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Greg Young Greg.ToString()

In the creation of my dynamic proxy I ran into some “interesting” fringe conditions....

I started off as all do needing a very simple interceptor generator, this is btw very easily done if anyone is thinking about attempting it. I later decided to add mixin support which was a bit more interesting. That said lets get into some background information to help explain the issues.

Mixins for those who are not aware involves the dynamic aggregation (either at compile, link, or runtime) of multiple objects. When I first did mixins I only supported interface/implementor pairs (I'll explain why after the example). Here's a basic hand done example of what occurs when we are implementing an interface/implementor pair.

public class BasicClass {
public virtual int Method() {
return -1;
public BasicClass() {}


public interface IBar {
    void Go();
Our implementer
public class BarImplementer : IBar {
    public void Go() {
and finally the aggregation class that would be generated to show the “mixin“ behavior
public class BasicClassWithIBarProxy : BasicClass, IBar //inherit from our subject and add interface  {
private BasicClass m_Subject; //encapulate our subject
private BarImplementer m_Bar; //encapsulate our implementer
//override method and broker the call to our subject.
public override int Method() {
return m_Subject.Method();
public void Go() { //needed for IBar
//allow our subject to be given to us upon construction
public BasicClassProxy(BasicClass _Subject, BarImplementer _BarImplementer) {
m_Subject = _Subject;
To make this generic one could say that my dynamic proxy generation went through the following steps
  • Iteratre through interface implementor pairs
  • Add interface to class declaration
  • add parameter to constructor
  • encapsulate the class
  • iterate through the methods of the interface adding method redirection to encapsulated implementor
  • iterate through each event creating a quick handler that bubbles the event
As one can see the generated class is simply a proxy of BasicClass that also aggregates IBar passing the method calls off to an implementor object who knows how to handle the calls received for IBar. You will notice that in this case I am not passing context, I did this for simplicity of the example the real server does pass context information to the implementor. This is a wonderful way of performing my aggregations but as I knew would happen I ran into a case where the code that I needed to aggregate was not mine nor did it support an interface. I at this point decided to support multiple base class base aggregation.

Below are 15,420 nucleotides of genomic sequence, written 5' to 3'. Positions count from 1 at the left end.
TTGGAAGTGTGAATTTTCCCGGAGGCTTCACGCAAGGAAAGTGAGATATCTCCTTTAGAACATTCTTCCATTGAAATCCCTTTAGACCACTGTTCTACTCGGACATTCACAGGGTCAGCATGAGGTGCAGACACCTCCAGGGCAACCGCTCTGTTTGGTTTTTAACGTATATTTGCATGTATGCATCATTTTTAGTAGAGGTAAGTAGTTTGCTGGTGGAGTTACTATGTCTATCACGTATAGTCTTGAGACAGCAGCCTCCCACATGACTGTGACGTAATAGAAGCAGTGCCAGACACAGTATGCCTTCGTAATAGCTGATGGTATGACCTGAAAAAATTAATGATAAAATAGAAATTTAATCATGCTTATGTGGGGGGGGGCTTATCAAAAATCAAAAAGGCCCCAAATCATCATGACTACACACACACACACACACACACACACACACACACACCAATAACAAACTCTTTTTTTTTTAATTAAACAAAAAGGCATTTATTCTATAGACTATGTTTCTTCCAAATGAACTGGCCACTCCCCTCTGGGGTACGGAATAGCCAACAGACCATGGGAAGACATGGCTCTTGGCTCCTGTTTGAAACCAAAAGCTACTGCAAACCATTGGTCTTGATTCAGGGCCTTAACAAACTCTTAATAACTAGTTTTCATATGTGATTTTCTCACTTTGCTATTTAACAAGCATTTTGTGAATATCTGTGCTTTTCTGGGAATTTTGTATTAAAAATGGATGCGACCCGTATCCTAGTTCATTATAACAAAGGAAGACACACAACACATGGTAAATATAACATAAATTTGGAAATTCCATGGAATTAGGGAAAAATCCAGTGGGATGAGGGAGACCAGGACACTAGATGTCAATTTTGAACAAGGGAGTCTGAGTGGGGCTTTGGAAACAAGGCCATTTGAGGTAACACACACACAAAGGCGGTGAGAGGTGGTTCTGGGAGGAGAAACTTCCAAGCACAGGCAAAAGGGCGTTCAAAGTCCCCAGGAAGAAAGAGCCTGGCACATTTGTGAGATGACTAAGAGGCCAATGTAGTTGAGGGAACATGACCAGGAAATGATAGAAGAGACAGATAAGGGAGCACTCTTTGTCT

I am quite sure the astute reader just thought “wait this is a single inheritance based environment“. Well actually the very astute reader probably knows that there are numerous simulated multiple inheritance patterns available :) I chose to use David Esparza-Guerrero's pattern listed here to do my simulated multiple inheritance. To make a long read short (though I recommend reading it)... it uses implicit operations to allow for the simulation. Note that this aggregation based method only supports public contract MI not true MI within the object itself (although with a bit of hacking with reflections to avoid scope issues ... actually just no ... don't do that :))
Using such a methodology becomes a _bit_ more interesting as we are not assured to be successful every time! The major culprit here is public variables (the astute reader may also point out that non-virtual methods also are a problem). Public variables are a nightmare because there is no way of intercepting them to pass through the call to the subject object. While its quite easy to say “use properties“ it is more difficult in practice when you do not necesarily know what you will be operating nor will you control everything you operate on. Due to this I decided to take a best stab at it.
The first bit that I added was detection if the subject classes had public variables, this helped alot by throwing them out immediately I would allow the base (primary subject) to have public variables but not the mixins ...
And finally ...
We are to my fringe cases!
What if multiple classes have public variables?
Barf an error
What if the base class did NOT have public variables but one of the mixins did?
Well I supported it, my code at this point will actually change out the subject to be the mixin that has public variables and will treat the original class to be proxied as if _it_ were a mixin, externally the behaviors are the same.
What if the classes have non-virtual methods?
Well I just complain about it I still generate the class but I generate messages ...
I would love to hear some general thoughts from other people who have dealt with the same issue and their methods of handling this.
Posted on Tuesday, January 24, 2006 12:25 PM AOP | Back to top

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